Montenegro is expecting the European Commission interim benchmark assessment report by the end of this year. This will not only represent an evaluation of what has been achieved, but also a guideline for meeting the final benchmarks. A next step in the right direction would be for the European Commission to conduct a discussion with the civil society, democratic opposition, media and independent experts on what has been achieved and further ways of reaching European standards.

            In a late-July interview given to “Italpress”, during his visit with the President of Italy, Đukanović stated: “We will launch a region-wide initiative to formulate a common policy with regard to the European Union, because we believe that partnerships can help the successful integration process of our countries which serves both sides' interest. We do not want to waste time; we will work with dedication on the essential Europeanization of Western Balkan societies, while the EU is dealing with internal consolidation.”

This remains slightly ambiguous, especially given that during his recent visit to Podgorica, Hungarian Prime Minister Viktor Orban stated: “Montenegro could be admitted to the EU tomorrow or the day after, only if there is political will”. He went on to promise that he would “take part in creating this will”. Only a few days thereafter, he stated that “Serbia and Montenegro are not a part of the Balkans, but of Central Europe”.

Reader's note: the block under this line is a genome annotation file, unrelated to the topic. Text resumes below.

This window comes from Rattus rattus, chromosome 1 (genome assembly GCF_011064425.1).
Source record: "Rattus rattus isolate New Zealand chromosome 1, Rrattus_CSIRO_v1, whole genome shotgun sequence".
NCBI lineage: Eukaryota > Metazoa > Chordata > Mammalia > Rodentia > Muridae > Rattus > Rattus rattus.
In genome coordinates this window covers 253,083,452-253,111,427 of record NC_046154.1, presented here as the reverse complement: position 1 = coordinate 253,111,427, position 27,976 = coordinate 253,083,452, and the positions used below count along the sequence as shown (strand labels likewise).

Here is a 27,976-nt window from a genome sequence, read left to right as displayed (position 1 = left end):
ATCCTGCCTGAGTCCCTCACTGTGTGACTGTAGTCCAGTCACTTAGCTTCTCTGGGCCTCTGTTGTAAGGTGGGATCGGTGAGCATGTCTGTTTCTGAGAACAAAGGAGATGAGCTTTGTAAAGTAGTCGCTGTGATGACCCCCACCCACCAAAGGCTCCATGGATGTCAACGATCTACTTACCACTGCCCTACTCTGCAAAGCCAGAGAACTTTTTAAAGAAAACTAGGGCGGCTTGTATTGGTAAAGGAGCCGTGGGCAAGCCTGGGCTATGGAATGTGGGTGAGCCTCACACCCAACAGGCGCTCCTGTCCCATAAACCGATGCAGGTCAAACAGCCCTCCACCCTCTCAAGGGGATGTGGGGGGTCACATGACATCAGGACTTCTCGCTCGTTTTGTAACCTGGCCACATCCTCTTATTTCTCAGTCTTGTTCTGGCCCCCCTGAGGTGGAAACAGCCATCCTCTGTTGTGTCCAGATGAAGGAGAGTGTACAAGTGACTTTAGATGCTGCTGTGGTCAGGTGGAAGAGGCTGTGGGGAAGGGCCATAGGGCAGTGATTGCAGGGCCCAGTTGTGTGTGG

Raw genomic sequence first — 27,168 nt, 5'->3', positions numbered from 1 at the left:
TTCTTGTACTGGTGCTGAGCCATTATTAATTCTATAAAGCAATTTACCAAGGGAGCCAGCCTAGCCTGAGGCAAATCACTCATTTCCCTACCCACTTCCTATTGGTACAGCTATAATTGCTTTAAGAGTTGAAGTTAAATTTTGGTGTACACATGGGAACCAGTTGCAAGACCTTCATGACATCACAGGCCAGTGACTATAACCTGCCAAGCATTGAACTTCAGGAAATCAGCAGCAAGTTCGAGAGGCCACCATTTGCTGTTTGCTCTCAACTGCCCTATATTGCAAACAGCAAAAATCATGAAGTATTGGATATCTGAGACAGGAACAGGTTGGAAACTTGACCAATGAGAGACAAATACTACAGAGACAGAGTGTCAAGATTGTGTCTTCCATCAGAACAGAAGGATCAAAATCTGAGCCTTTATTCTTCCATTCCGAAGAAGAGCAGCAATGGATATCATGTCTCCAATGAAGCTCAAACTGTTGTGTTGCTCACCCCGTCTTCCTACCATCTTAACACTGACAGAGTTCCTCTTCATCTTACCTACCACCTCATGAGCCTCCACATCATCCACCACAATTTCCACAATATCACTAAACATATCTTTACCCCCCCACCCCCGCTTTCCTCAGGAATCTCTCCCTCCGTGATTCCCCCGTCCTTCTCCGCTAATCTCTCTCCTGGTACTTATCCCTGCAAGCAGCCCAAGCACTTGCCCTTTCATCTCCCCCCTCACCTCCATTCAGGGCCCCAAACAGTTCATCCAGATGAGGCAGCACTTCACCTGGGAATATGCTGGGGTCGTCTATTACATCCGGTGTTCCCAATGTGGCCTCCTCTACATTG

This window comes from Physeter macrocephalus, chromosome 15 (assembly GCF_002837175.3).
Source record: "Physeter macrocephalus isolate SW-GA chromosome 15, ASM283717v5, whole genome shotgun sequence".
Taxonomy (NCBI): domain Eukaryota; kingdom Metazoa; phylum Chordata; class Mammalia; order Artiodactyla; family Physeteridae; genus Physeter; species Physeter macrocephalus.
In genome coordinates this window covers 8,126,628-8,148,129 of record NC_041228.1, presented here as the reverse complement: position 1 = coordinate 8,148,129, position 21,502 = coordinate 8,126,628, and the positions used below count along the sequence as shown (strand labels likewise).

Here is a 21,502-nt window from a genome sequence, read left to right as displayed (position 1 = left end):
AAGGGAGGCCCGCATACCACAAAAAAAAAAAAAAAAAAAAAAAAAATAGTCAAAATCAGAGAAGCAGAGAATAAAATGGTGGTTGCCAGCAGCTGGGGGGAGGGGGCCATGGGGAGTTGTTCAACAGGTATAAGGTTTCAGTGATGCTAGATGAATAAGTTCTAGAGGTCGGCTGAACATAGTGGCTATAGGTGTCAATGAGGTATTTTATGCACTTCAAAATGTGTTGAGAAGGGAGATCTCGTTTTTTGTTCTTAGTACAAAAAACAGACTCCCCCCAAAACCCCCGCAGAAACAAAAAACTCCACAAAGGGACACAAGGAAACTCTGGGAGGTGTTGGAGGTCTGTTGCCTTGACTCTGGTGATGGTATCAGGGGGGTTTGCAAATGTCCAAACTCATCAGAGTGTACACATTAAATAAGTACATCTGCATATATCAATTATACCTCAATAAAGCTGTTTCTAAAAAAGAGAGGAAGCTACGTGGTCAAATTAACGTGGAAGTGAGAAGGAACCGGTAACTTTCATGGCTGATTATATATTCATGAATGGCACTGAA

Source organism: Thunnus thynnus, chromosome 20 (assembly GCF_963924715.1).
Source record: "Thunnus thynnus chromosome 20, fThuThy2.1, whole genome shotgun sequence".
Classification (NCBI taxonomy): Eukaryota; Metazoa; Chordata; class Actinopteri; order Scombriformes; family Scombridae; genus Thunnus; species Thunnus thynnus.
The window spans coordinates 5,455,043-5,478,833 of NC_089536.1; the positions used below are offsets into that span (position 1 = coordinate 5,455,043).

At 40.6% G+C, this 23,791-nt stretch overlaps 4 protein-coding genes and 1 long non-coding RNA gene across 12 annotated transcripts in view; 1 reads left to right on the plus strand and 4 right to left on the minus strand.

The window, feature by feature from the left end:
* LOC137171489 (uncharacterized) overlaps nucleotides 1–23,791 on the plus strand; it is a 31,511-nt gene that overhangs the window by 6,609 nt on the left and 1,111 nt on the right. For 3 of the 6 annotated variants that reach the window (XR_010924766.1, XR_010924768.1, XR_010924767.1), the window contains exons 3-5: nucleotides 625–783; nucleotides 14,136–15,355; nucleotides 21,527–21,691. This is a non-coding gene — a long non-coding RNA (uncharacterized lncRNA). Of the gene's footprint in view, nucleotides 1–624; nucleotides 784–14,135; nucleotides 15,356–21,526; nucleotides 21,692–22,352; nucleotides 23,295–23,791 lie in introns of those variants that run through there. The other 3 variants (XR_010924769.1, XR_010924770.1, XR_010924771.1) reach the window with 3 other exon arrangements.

In a more recent statement, President Đukanović said: “Unfortunately, we are noticing attempts coming from certain centers of power to overemphasize the existing problems, or artificially generate new ones, in order to create a perception of Montenegro perhaps being unwilling to realize its European goal, with the aim to slow down, or even block our country on its path towards EU membership.”

Many civil society leaders fear that by such stigmatization of Montenegrin NGOs and, indirectly, certain foreign countries, the government’s rhetoric slides further towards proclaiming each critical thought an act of betrayal and cooperation with foreign factors. After all, some have been accused of cooperating with Russia, others with the EU members states. Such constellation leaves Đukanović as the only pure defender of Montenegro’s interests, which is simply not the case and is becoming very dangerous!


(The article expresses the authors’ personal opinions and does not necessarily reflect the opinion of Heinrich Böll Foundation.)


[1] Parliamentary opposition consists of deputies of the Democratic Front, Social Democratic Party, DEMOS, Democrats, United Reform Action (URA) and the Socialist People's Party of Montenegro (SNP). Two deputies act independently of the SNP electoral list, despite the fact that they had been elected to parliament as its representatives, namely as part of the “Ključ” (“Key”) coalition. Following a division within DEMOS, two deputies act as members of the newly formed United Montenegro party, whereas one deputy, who has also been elected as representative of DEMOS, acts as an independent MP.

[6] The Judicial Council has 10 members, 4 of whom are appointed by the Conference of Judges, 4 by the Parliament from the ranks of reputable jurists, with the President of the Supreme Court and Minister of Justice as the remaining two members.

[7] In the orthodox wedding tradition, kum is the equivalent of best man – translator’s note.